My latest Dealbook column:
President Obama could change the tax treatment of carried interest with a phone call to the Treasury Department. But the White House will need a precise understanding of the regulatory landscape to make a change that is fair, easy to administer, and will hold up in court.
via How the President Can Increase Taxes on Carried Interest – NYTimes.com.
But the clearest distortion is not size, but location. For multinational corporations based in the United States, taxes create an incentive to expand overseas operations by opening foreign subsidiaries, expanding foreign operations and acquiring foreign companies. Unlike a pure tax shelter, which generates paper losses to avoid taxes, the effects of tax expatriations are real. Taxes distort the organization of corporate activities and shift operations outside our borders.
via How Tax Laws Distort the Pfizer Deal – NYTimes.com – NYTimes.com.
My take on the bitcoin guidance:
Bitcoin is a digital representation of value, not a real currency, according to the latest pronouncement from the Internal Revenue Service.The I.R.S. on Tuesday released guidance indicating that Bitcoins and other so-called virtual currencies that do not have the status of legal tender in any jurisdiction would be treated as property, not currency, for tax purposes. The guidance also indicates that Bitcoin transactions are subject to the same information reporting and withholding requirements as similar transactions in dollars.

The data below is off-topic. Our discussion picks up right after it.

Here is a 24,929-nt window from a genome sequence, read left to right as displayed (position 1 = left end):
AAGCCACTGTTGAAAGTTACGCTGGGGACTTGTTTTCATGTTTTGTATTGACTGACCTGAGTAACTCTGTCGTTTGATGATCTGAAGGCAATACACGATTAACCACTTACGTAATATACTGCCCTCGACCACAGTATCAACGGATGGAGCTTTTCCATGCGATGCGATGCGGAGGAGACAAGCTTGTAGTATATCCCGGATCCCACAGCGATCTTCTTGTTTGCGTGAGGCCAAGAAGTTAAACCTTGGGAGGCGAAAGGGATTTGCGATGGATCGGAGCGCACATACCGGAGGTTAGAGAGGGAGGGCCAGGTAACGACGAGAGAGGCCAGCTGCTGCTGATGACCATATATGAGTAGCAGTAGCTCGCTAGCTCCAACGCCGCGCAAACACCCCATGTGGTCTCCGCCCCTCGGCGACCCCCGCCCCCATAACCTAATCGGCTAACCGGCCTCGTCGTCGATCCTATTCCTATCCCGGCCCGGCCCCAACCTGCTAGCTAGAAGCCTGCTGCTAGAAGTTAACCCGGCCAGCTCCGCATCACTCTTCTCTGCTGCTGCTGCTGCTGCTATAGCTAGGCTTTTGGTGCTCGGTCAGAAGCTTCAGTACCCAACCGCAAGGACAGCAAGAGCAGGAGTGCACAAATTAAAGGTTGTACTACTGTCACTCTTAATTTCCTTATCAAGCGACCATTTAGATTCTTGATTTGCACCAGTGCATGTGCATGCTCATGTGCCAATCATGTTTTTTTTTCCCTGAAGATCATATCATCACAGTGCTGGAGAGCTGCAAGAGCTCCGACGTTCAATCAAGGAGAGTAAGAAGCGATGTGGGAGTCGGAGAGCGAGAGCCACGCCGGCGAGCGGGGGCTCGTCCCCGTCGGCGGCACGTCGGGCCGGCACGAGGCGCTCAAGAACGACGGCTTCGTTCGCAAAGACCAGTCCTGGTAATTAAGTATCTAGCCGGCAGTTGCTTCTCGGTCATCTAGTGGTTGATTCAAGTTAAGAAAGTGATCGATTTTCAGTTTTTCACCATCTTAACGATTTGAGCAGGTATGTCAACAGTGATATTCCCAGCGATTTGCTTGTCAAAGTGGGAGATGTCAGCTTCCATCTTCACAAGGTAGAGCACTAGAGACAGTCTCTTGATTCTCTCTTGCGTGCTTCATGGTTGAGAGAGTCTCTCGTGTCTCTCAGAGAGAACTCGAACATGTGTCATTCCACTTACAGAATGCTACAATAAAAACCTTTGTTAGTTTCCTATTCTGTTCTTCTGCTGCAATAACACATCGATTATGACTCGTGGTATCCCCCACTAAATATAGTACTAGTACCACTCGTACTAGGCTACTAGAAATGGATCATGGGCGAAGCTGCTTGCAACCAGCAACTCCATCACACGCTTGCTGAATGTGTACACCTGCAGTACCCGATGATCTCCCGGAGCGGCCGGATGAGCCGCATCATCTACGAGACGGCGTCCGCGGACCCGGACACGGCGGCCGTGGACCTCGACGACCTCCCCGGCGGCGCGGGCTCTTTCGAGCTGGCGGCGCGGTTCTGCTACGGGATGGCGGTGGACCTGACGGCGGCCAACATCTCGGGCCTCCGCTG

via Taxes Won’t Kill Bitcoin, but Tax Reporting Might – NYTimes.com.
A tax proposal released on Thursday by the chairman of the Senate Finance Committee, Max Baucus, addresses a topic that tends to make my students’ eyes glaze over: cost recovery.Cost recovery is a technical topic but one that may shape our economic future, because it affects the calculations of every business manager making a decision about what projects to pursue and what assets to buy.
via Tax Proposal for an Economy No Longer Rooted in Manufacturing – NYTimes.com.
Changes to the tax code always create winners and losers. An ambitious plan to revise the system for taxing multinational corporations, released on Tuesday by the Senate Finance Committee chairman, Max Baucus, would hit technology companies and large pharmaceutical companies especially hard. Companies like Pfizer, Apple, Hewlett-Packard and Microsoft have become masters at reducing their tax liability in the United States by shifting income overseas.
These companies often hoard cash in offshore subsidiaries, and in the past they have successfully lobbied for a tax holiday to repatriate cash at lower tax rates. The Baucus proposal would, among many changes, end this practice of tax deferral and impose a minimum tax of about 20 percent on overseas profits — whether those profits are repatriated to the United States or not.
via Wall Street Could Benefit From Tax Proposal – NYTimes.com.
Other methods of tax avoidance have received less news media attention but are no less troubling. A recent deal by LIN Media, a media company backed by the private equity firm HM Capital Partners and the investment manager Royal W. Carson III, highlights two techniques. LIN Media owns 43 local television stations around the country, including the CBS affiliate WIVB in Buffalo, the Fox affiliate KHON in Honolulu and the CBS affiliate WISH in Indianapolis, along with other media assets.
In July, it merged with itself. Who knew this was possible? While the merger was trivial from a business standpoint, it generated half a billion dollars in tax losses that the company used to shelter its gain from an earlier deal and eliminate its tax liability.
via Tax Wizardry Accomplished With an Offbeat Merger – NYTimes.com.